Captured below is the heart-wrenching moment when a baby elephant stands by her mother's side, mourning her tragic loss. The elephants that have gathered around nudge the fallen animal with her trunk, as her baby is forced to say her final goodbye, while struggling to come to terms with her mother's death.
Elephants are amongst the world's most intelligent species, exhibiting a wide variety of behaviors, including those associated with grief, learning, allomothering, mimicry, play, altruism, use of tools, compassion, cooperation, self-awareness, memory and possibly language.
All indicate that elephants are highly intelligent. Due to the high intelligence and strong family ties of elephants, some researchers argue it is morally wrong for humans to cull them. Scientists often debate the extent that elephants feel emotion.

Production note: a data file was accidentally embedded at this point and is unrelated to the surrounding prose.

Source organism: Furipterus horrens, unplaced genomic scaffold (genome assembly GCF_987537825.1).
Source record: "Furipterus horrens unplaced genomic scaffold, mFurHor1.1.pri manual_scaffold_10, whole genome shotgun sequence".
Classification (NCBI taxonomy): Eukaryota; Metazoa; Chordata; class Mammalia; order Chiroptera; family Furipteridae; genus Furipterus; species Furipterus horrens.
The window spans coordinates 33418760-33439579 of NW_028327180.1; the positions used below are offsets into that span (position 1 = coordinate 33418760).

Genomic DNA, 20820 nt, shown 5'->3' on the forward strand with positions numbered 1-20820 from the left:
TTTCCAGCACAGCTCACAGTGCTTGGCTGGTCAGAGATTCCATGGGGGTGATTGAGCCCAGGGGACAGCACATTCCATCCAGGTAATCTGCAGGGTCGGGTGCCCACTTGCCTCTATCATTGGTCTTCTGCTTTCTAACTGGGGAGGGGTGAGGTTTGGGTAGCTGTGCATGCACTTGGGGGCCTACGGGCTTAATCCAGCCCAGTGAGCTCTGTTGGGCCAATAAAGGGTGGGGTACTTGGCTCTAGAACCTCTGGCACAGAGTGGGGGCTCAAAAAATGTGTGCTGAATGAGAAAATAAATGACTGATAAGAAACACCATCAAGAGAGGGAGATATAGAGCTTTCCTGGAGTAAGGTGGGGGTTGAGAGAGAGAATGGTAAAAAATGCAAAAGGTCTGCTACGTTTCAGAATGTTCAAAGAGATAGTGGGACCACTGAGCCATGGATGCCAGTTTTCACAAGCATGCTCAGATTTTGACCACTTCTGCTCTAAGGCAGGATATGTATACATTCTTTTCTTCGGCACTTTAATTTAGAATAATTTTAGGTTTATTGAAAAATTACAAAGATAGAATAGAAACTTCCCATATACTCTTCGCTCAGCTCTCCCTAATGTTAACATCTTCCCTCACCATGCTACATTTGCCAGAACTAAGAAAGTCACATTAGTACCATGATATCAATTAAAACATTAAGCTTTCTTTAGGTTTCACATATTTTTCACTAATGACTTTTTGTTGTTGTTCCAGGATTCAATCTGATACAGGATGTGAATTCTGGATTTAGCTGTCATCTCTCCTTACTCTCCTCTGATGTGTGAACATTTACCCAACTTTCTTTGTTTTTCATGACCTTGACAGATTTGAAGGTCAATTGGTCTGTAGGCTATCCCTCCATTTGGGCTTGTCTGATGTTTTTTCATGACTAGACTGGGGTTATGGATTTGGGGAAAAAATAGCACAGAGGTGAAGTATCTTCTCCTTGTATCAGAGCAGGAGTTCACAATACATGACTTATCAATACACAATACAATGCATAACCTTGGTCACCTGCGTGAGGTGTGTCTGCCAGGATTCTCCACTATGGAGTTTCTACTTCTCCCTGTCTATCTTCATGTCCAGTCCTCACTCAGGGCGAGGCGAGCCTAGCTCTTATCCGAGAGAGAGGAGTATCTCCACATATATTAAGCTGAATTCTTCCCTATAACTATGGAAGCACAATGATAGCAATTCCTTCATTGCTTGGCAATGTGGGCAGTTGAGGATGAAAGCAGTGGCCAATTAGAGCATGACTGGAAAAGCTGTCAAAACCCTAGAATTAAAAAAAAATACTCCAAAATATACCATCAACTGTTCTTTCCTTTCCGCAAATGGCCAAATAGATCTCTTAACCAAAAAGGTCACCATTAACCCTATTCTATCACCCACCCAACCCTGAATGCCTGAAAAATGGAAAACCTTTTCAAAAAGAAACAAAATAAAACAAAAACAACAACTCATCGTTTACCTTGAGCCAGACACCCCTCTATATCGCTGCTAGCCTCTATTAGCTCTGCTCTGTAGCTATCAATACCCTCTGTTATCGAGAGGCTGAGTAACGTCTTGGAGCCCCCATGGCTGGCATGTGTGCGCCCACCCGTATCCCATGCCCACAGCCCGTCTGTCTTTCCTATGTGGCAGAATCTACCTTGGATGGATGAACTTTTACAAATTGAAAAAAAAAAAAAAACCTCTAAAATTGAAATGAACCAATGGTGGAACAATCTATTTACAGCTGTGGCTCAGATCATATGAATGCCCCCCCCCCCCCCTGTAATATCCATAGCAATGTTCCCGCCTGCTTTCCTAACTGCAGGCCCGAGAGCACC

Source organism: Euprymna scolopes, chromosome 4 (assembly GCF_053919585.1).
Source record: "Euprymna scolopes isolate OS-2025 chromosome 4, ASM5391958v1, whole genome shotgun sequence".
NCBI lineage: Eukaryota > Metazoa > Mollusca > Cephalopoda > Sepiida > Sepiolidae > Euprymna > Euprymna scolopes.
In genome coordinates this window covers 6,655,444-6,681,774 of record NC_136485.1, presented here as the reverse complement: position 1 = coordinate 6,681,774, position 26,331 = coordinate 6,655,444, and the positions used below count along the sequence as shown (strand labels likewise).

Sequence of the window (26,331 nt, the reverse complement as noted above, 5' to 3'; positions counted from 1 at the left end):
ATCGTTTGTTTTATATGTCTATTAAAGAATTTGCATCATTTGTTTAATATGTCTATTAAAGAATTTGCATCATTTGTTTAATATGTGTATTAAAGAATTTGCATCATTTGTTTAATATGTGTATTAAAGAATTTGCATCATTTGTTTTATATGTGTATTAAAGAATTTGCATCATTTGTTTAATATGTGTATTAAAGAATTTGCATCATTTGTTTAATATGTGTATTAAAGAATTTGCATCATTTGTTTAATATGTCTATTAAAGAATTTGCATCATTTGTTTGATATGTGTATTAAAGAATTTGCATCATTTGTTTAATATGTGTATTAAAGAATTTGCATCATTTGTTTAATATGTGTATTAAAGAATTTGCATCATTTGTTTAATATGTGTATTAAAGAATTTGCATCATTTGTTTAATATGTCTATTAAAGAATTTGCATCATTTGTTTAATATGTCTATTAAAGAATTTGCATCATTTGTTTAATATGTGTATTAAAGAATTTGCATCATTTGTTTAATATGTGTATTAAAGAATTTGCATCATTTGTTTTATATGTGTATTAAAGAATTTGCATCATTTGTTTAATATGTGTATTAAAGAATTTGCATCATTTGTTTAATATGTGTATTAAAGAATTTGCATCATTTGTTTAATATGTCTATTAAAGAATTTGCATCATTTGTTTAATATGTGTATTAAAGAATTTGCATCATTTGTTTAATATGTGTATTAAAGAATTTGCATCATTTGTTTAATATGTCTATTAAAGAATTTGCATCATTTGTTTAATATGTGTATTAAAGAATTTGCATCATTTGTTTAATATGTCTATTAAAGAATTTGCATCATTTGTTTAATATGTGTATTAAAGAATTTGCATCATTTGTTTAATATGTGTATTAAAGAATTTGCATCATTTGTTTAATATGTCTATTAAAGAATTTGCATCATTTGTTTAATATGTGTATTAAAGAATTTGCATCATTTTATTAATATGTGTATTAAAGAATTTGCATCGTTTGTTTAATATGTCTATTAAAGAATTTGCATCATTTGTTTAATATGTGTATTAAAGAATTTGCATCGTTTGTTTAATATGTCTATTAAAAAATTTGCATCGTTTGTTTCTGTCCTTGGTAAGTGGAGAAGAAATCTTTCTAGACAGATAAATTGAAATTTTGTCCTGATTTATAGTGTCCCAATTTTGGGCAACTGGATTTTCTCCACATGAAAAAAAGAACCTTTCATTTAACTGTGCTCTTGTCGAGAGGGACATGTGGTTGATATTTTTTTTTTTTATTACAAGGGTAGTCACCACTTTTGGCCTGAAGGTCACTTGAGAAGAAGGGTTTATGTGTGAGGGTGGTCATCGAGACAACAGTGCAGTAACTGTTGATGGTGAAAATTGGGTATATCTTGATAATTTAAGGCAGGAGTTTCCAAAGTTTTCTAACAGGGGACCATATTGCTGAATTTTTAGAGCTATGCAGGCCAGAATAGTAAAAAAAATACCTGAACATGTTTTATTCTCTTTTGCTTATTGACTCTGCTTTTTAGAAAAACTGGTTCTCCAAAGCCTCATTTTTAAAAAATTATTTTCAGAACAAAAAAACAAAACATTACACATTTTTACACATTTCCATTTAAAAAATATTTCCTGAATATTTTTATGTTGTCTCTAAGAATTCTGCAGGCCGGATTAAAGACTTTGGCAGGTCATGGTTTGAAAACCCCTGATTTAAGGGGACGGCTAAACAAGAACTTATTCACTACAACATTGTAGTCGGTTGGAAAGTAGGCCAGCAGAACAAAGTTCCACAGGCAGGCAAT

The elephant has one of the most closely knit societies of any living species. Elephant families can only be separated by death or capture. Because elephants are so closely knit and highly matriarchal, a family can be devastated by the death of another (especially a matriarch), and some groups never recover their organization.
Elephants are the only species of mammals other than Homo sapiens known to have or have had any recognizable ritual around death. They show a keen interest in the bones of their own kind (even unrelated elephants that have died long ago). They are often seen gently investigating the bones with their trunks and feet while remaining very quiet. Sometimes elephants that are completely unrelated to the deceased will still visit their graves. When an elephant is hurt, other elephants (even if they are unrelated) will aid them.